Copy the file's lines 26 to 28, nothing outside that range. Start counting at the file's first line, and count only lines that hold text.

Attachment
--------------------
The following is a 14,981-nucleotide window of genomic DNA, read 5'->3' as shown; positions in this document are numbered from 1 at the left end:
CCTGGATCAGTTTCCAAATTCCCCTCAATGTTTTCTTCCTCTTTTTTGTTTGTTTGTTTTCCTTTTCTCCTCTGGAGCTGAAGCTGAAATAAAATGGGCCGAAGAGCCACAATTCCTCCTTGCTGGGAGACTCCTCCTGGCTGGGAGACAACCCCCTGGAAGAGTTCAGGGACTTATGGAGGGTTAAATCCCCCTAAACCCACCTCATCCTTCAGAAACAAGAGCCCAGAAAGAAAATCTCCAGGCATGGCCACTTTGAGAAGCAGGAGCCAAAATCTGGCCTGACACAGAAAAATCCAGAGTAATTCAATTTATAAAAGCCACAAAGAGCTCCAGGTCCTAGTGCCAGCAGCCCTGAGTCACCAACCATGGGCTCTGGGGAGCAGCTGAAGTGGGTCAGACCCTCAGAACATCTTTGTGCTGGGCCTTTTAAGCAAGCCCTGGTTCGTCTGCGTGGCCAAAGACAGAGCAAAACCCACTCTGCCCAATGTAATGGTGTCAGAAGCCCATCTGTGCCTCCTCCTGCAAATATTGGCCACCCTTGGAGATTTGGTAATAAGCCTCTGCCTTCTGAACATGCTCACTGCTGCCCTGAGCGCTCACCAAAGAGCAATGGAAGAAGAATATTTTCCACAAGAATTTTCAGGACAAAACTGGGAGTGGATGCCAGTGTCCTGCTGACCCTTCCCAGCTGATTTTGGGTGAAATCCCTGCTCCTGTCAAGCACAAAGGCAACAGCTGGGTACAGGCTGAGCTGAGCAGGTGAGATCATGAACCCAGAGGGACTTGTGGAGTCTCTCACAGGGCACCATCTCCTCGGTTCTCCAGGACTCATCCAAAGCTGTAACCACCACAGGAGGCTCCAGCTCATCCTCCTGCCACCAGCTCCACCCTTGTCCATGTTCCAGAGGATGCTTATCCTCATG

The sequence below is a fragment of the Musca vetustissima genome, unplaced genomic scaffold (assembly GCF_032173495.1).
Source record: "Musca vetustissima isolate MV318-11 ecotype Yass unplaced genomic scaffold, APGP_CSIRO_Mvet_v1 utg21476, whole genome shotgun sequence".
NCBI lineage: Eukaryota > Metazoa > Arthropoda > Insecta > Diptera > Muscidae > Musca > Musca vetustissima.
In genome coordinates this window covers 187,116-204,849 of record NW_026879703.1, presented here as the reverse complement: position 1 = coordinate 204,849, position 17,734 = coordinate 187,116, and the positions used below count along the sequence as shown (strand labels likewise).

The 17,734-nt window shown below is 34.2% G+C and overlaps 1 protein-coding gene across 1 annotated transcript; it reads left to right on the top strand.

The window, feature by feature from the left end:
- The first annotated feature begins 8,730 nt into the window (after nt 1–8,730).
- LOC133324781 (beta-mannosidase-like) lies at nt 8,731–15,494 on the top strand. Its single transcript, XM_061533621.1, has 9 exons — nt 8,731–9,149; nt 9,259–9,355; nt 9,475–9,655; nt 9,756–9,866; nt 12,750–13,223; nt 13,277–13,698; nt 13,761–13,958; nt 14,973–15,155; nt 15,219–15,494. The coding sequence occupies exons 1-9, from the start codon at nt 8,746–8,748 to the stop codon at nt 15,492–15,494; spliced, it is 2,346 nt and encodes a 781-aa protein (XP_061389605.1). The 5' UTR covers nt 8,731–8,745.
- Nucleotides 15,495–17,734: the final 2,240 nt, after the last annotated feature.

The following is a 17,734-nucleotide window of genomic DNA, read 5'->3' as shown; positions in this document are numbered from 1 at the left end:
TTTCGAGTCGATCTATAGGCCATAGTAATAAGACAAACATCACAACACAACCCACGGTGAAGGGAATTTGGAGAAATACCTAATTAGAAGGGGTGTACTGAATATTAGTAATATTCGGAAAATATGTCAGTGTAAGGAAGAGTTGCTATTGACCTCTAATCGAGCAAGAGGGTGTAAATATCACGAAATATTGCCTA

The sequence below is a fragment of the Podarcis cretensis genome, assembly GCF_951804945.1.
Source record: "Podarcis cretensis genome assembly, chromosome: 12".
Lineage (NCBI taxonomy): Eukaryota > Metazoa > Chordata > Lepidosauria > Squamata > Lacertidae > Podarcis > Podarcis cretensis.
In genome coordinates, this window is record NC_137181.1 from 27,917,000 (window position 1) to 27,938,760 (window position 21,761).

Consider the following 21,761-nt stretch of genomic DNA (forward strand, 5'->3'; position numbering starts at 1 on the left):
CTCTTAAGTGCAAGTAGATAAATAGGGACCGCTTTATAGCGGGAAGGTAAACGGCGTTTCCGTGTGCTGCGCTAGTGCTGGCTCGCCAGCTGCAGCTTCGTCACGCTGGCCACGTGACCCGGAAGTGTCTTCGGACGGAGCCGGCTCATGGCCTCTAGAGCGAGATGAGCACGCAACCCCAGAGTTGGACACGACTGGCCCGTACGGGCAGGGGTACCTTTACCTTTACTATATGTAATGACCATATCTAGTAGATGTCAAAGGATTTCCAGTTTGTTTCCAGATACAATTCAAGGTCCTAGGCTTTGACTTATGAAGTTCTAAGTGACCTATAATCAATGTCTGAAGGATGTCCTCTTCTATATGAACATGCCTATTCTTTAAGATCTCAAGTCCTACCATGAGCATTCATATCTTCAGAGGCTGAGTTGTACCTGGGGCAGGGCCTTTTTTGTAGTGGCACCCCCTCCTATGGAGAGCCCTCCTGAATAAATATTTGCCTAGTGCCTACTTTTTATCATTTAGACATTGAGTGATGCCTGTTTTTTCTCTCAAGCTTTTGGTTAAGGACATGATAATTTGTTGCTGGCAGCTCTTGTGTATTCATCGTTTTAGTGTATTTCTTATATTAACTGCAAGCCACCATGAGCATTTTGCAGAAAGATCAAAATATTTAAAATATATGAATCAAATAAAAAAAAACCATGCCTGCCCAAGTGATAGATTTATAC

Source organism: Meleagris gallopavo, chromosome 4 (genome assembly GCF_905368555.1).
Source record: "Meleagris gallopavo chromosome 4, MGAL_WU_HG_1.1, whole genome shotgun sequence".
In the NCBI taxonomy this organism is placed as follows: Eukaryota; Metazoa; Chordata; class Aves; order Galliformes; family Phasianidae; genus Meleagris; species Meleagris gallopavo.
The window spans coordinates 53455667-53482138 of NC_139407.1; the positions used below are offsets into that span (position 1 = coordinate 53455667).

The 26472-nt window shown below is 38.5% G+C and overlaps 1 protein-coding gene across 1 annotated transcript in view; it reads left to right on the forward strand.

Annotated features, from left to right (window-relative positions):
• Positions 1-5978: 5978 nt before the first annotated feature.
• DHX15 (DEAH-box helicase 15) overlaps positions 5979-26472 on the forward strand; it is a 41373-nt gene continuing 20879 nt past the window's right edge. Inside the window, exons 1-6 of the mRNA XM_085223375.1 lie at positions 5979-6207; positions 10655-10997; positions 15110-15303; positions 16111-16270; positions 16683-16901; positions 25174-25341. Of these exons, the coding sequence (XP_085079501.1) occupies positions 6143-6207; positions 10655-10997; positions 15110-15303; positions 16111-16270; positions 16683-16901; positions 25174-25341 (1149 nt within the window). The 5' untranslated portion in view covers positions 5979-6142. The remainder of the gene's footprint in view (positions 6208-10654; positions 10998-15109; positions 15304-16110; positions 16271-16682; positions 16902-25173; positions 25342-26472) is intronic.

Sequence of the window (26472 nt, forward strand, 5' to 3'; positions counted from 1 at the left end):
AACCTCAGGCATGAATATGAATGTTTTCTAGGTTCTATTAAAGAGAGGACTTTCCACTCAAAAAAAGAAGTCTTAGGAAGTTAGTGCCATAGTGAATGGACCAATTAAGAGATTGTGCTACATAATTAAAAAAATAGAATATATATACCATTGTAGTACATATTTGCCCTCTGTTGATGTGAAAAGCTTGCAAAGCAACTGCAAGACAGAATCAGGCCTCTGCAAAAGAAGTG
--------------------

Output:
• Positions 1-5978: 5978 nt before the first annotated feature.
• DHX15 (DEAH-box helicase 15) overlaps positions 5979-26472 on the forward strand; it is a 41373-nt gene continuing 20879 nt past the window's right edge. Inside the window, exons 1-6 of the mRNA XM_085223375.1 lie at positions 5979-6207; positions 10655-10997; positions 15110-15303; positions 16111-16270; positions 16683-16901; positions 25174-25341. Of these exons, the coding sequence (XP_085079501.1) occupies positions 6143-6207; positions 10655-10997; positions 15110-15303; positions 16111-16270; positions 16683-16901; positions 25174-25341 (1149 nt within the window). The 5' untranslated portion in view covers positions 5979-6142. The remainder of the gene's footprint in view (positions 6208-10654; positions 10998-15109; positions 15304-16110; positions 16271-16682; positions 16902-25173; positions 25342-26472) is intronic.

Sequence of the window (26472 nt, forward strand, 5' to 3'; positions counted from 1 at the left end):